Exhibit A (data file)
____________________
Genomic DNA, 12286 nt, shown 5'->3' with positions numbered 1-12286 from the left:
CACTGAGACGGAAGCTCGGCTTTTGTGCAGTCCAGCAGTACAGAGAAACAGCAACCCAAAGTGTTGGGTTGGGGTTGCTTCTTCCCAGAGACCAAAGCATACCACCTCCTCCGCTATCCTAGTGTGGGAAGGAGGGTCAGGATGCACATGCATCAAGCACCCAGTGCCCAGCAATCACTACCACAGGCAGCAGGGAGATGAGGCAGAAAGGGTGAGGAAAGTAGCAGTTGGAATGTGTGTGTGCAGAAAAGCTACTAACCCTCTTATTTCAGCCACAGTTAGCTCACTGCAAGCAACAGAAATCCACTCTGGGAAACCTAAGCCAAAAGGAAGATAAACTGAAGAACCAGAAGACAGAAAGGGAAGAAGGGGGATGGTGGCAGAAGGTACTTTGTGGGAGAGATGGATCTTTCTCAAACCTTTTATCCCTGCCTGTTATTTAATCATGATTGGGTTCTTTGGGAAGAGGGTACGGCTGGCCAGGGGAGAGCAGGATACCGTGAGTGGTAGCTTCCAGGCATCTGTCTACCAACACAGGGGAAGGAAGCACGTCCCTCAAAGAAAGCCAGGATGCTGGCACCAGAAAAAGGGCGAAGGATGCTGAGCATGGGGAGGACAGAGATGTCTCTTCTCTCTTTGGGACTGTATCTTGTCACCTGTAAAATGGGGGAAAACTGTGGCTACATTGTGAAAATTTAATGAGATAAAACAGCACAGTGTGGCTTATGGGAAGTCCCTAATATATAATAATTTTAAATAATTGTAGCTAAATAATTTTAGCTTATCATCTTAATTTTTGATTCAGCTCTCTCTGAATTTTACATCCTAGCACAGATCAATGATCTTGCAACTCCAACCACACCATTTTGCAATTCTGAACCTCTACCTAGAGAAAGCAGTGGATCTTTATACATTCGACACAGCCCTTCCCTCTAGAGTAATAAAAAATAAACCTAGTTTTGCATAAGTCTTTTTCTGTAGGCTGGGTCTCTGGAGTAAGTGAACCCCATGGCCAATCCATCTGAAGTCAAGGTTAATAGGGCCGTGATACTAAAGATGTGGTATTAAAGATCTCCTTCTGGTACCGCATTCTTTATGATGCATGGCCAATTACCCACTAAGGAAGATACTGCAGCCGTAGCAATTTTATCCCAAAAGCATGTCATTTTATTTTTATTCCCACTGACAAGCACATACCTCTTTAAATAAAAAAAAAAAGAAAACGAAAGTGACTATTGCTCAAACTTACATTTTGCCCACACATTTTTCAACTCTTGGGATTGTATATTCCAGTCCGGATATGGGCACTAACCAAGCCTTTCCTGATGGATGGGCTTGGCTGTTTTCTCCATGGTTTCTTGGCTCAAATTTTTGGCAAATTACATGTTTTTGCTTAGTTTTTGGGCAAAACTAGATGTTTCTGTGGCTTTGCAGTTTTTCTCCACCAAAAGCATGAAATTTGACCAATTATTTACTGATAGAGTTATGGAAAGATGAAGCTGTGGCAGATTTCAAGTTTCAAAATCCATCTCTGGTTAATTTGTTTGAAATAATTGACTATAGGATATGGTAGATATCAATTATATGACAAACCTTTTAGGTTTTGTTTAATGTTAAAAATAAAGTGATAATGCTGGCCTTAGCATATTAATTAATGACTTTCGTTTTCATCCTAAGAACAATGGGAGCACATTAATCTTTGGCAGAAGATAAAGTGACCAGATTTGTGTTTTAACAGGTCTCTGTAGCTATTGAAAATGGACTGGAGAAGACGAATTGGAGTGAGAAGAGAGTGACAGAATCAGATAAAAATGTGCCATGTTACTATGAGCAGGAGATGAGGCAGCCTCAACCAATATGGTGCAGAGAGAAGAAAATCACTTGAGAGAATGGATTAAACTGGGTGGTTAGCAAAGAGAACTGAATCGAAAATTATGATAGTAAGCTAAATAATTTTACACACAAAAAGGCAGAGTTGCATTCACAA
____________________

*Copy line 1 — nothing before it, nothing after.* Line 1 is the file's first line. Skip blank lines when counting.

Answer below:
Genomic DNA, 12286 nt, shown 5'->3' with positions numbered 1-12286 from the left: